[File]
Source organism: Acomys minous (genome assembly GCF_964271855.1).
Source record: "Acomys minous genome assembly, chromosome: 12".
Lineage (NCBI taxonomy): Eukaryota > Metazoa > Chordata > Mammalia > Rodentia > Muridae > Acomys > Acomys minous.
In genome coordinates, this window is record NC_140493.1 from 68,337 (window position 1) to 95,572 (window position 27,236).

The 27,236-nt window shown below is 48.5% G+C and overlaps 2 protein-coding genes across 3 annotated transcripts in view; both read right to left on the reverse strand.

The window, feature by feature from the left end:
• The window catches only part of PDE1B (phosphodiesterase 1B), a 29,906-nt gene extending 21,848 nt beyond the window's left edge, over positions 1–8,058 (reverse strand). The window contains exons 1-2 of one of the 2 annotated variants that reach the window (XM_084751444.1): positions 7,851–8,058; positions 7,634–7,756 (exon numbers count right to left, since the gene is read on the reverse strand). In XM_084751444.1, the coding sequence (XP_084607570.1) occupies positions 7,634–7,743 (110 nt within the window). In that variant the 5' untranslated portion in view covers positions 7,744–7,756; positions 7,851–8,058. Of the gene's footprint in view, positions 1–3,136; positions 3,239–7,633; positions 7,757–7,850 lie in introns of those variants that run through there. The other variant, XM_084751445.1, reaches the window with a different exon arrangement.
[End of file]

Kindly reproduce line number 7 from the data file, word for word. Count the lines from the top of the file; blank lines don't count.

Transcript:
• The window catches only part of PDE1B (phosphodiesterase 1B), a 29,906-nt gene extending 21,848 nt beyond the window's left edge, over positions 1–8,058 (reverse strand). The window contains exons 1-2 of one of the 2 annotated variants that reach the window (XM_084751444.1): positions 7,851–8,058; positions 7,634–7,756 (exon numbers count right to left, since the gene is read on the reverse strand). In XM_084751444.1, the coding sequence (XP_084607570.1) occupies positions 7,634–7,743 (110 nt within the window). In that variant the 5' untranslated portion in view covers positions 7,744–7,756; positions 7,851–8,058. Of the gene's footprint in view, positions 1–3,136; positions 3,239–7,633; positions 7,757–7,850 lie in introns of those variants that run through there. The other variant, XM_084751445.1, reaches the window with a different exon arrangement.